Protests in France continue to grow after Macron enacts new COVID-19 measures

Protesters took to the streets in France on Saturday following new COVID-19 measures that French President Emmanuel MacronEmmanuel Jean-Michel MacronFrench parliament approves COVID-19 passes for restaurants, domestic travel WhatsApp chief: US allies' national security officials targeted with NSO malware US athletes chant 'Dr. Biden' as first lady cheers swimmers MORE announced on Monday in an effort to curb the spread of the coronavirus.

Macron said earlier this week that all health care workers had to be fully vaccinated by Sept. 15 or would face suspension without pay. Additionally, he said all residents had to start using a health pass showing proof they had been vaccinated, had a recent negative test or were recovering from COVID-19 before going to certain public places such as shopping malls, restaurants and planes.

Protesters marched in the cities of Paris, Marseille, Lyon, Lille and elsewhere, and some argued that the government was encroaching on their ability to choose whether they wanted to get the vaccine, Reuters noted

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According to data from the World Health Organization, France had 3,616 confirmed cases of COVID-19 on Friday and had reached a particularly high number of cases on Thursday, with 8,748 cases confirmed. The country last saw fewer than a thousand cases on July 6, though COVID-19 cases had been trending upward more so at the beginning of July.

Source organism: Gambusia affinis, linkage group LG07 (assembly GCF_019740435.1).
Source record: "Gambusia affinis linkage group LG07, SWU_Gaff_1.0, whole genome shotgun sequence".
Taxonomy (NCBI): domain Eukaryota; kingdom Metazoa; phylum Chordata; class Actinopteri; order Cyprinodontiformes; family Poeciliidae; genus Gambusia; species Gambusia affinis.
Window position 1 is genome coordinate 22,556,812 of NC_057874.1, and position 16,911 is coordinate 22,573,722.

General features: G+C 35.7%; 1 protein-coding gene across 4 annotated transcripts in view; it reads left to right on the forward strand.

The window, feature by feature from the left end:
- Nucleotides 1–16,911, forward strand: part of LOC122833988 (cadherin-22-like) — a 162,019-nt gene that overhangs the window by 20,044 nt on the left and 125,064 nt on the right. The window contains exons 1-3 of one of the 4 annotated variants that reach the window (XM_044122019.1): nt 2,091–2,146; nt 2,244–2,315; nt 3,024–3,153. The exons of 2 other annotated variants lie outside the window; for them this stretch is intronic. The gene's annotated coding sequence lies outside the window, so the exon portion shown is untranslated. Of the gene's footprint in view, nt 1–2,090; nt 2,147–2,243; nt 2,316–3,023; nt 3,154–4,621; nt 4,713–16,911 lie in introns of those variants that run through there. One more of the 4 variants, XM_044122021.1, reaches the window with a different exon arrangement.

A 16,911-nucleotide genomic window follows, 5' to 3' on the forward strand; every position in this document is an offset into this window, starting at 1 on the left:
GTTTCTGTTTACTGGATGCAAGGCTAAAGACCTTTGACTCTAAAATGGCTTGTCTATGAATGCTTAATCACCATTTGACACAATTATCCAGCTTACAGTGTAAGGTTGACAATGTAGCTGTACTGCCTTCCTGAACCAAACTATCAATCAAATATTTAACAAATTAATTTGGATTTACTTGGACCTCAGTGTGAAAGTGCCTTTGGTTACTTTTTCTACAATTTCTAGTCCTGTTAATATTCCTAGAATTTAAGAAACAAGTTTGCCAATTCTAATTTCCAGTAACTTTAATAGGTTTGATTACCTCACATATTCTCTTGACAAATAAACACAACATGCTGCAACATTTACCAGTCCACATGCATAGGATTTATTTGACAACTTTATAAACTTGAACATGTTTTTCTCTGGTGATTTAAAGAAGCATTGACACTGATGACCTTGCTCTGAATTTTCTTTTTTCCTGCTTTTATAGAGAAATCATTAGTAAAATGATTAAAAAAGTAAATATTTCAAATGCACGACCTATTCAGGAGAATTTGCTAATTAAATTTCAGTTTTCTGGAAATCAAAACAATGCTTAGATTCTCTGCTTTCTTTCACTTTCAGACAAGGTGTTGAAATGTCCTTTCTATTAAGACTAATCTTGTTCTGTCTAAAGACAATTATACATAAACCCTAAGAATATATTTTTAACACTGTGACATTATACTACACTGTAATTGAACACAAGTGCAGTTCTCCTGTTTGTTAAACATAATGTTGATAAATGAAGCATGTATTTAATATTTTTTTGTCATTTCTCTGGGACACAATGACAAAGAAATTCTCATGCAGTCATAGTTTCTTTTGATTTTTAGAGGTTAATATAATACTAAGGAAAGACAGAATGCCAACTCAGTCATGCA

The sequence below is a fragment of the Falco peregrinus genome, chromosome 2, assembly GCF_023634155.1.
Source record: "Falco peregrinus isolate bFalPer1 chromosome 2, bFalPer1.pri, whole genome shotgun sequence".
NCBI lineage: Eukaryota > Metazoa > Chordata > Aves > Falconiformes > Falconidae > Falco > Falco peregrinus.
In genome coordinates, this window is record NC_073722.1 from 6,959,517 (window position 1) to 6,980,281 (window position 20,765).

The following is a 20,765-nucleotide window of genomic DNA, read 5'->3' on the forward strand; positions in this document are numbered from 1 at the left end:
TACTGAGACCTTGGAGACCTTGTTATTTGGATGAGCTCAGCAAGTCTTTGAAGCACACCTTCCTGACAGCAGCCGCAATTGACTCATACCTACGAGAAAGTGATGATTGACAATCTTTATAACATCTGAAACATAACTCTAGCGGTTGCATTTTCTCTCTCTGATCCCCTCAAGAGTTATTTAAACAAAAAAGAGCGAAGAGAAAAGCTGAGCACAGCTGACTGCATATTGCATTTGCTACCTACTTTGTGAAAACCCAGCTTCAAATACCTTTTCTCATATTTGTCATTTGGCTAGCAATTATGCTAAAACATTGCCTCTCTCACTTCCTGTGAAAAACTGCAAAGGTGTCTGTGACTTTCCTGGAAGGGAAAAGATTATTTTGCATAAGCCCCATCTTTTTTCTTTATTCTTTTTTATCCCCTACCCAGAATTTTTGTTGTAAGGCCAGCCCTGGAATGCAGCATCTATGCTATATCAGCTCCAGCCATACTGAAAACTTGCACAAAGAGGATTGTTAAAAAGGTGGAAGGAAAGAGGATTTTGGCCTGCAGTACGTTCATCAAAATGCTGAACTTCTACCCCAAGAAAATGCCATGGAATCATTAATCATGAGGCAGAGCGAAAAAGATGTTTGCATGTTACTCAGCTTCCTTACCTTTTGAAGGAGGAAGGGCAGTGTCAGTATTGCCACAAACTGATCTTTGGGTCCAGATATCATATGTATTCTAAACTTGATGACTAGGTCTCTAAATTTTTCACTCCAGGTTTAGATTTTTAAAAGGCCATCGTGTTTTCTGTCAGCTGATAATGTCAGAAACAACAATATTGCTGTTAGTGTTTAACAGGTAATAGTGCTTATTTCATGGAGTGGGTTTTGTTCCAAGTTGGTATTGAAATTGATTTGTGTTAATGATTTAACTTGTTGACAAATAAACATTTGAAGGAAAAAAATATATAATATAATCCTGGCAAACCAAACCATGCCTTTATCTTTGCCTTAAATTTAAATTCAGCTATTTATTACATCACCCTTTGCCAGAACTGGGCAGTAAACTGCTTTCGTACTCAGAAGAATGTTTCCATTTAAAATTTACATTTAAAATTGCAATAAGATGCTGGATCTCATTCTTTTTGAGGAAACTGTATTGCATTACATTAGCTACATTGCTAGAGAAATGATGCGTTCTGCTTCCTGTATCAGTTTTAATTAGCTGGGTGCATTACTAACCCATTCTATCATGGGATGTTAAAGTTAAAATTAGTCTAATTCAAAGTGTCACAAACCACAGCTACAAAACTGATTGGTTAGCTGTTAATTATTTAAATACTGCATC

As of Friday, 55 percent of people in France have had at least one dose of the COVID-19 vaccine and 44 percent have had both doses, Reuters reported.

Saturday's protests come after demonstrators on Wednesday, coinciding with France's Bastille Day, set mechanical diggers on fire and tipped over garbage cans, prompting police to use tear gas, Reuters reported.

Greece had announced similar measures on Monday, saying that health care workers will face suspension if they do not get vaccinated, The Associated Press reported. Starting Aug. 16, nursing home staff will face suspension if they have not made an appointment to get vaccinated. Staff at hospitals will face a similar dilemma in September.

The decision in Greece also prompted protests earlier this week, Reuters reported.